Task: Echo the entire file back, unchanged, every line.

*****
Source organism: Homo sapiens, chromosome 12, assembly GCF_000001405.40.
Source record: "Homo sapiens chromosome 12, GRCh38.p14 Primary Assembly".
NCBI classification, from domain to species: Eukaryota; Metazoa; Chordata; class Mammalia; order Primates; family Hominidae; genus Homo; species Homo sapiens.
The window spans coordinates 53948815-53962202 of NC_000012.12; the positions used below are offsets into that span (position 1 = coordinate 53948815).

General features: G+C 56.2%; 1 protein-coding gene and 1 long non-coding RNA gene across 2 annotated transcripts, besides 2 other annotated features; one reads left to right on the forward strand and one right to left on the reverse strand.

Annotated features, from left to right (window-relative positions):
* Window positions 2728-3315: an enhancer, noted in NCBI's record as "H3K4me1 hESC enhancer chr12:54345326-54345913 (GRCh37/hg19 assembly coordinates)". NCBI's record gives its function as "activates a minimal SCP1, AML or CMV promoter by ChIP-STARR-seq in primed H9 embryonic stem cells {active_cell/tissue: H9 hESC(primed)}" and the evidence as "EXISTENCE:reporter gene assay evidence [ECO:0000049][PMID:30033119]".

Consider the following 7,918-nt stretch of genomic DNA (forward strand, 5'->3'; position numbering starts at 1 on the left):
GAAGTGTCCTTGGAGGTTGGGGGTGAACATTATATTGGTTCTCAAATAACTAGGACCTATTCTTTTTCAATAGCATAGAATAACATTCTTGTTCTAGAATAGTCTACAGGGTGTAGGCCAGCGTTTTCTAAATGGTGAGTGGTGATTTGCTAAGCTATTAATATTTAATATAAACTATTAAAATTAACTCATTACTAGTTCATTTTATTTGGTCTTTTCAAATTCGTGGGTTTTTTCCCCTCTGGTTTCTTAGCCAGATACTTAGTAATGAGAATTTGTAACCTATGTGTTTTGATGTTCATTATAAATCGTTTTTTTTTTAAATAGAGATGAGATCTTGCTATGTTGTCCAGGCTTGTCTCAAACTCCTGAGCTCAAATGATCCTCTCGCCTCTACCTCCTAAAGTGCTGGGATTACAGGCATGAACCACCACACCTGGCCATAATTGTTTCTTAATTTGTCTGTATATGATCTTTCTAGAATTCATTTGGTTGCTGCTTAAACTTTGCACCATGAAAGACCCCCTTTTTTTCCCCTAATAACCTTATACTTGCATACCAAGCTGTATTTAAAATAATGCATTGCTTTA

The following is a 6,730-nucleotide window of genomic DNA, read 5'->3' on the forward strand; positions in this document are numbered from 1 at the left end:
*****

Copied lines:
Source organism: Homo sapiens, chromosome 12, assembly GCF_000001405.40.
Source record: "Homo sapiens chromosome 12, GRCh38.p14 Primary Assembly".
NCBI classification, from domain to species: Eukaryota; Metazoa; Chordata; class Mammalia; order Primates; family Hominidae; genus Homo; species Homo sapiens.
The window spans coordinates 53948815-53962202 of NC_000012.12; the positions used below are offsets into that span (position 1 = coordinate 53948815).

General features: G+C 56.2%; 1 protein-coding gene and 1 long non-coding RNA gene across 2 annotated transcripts, besides 2 other annotated features; one reads left to right on the forward strand and one right to left on the reverse strand.

Annotated features, from left to right (window-relative positions):
* Window positions 2728-3315: an enhancer, noted in NCBI's record as "H3K4me1 hESC enhancer chr12:54345326-54345913 (GRCh37/hg19 assembly coordinates)". NCBI's record gives its function as "activates a minimal SCP1, AML or CMV promoter by ChIP-STARR-seq in primed H9 embryonic stem cells {active_cell/tissue: H9 hESC(primed)}" and the evidence as "EXISTENCE:reporter gene assay evidence [ECO:0000049][PMID:30033119]".

Consider the following 7,918-nt stretch of genomic DNA (forward strand, 5'->3'; position numbering starts at 1 on the left):
GAAGTGTCCTTGGAGGTTGGGGGTGAACATTATATTGGTTCTCAAATAACTAGGACCTATTCTTTTTCAATAGCATAGAATAACATTCTTGTTCTAGAATAGTCTACAGGGTGTAGGCCAGCGTTTTCTAAATGGTGAGTGGTGATTTGCTAAGCTATTAATATTTAATATAAACTATTAAAATTAACTCATTACTAGTTCATTTTATTTGGTCTTTTCAAATTCGTGGGTTTTTTCCCCTCTGGTTTCTTAGCCAGATACTTAGTAATGAGAATTTGTAACCTATGTGTTTTGATGTTCATTATAAATCGTTTTTTTTTTAAATAGAGATGAGATCTTGCTATGTTGTCCAGGCTTGTCTCAAACTCCTGAGCTCAAATGATCCTCTCGCCTCTACCTCCTAAAGTGCTGGGATTACAGGCATGAACCACCACACCTGGCCATAATTGTTTCTTAATTTGTCTGTATATGATCTTTCTAGAATTCATTTGGTTGCTGCTTAAACTTTGCACCATGAAAGACCCCCTTTTTTTCCCCTAATAACCTTATACTTGCATACCAAGCTGTATTTAAAATAATGCATTGCTTTA

The following is a 6,730-nucleotide window of genomic DNA, read 5'->3' on the forward strand; positions in this document are numbered from 1 at the left end: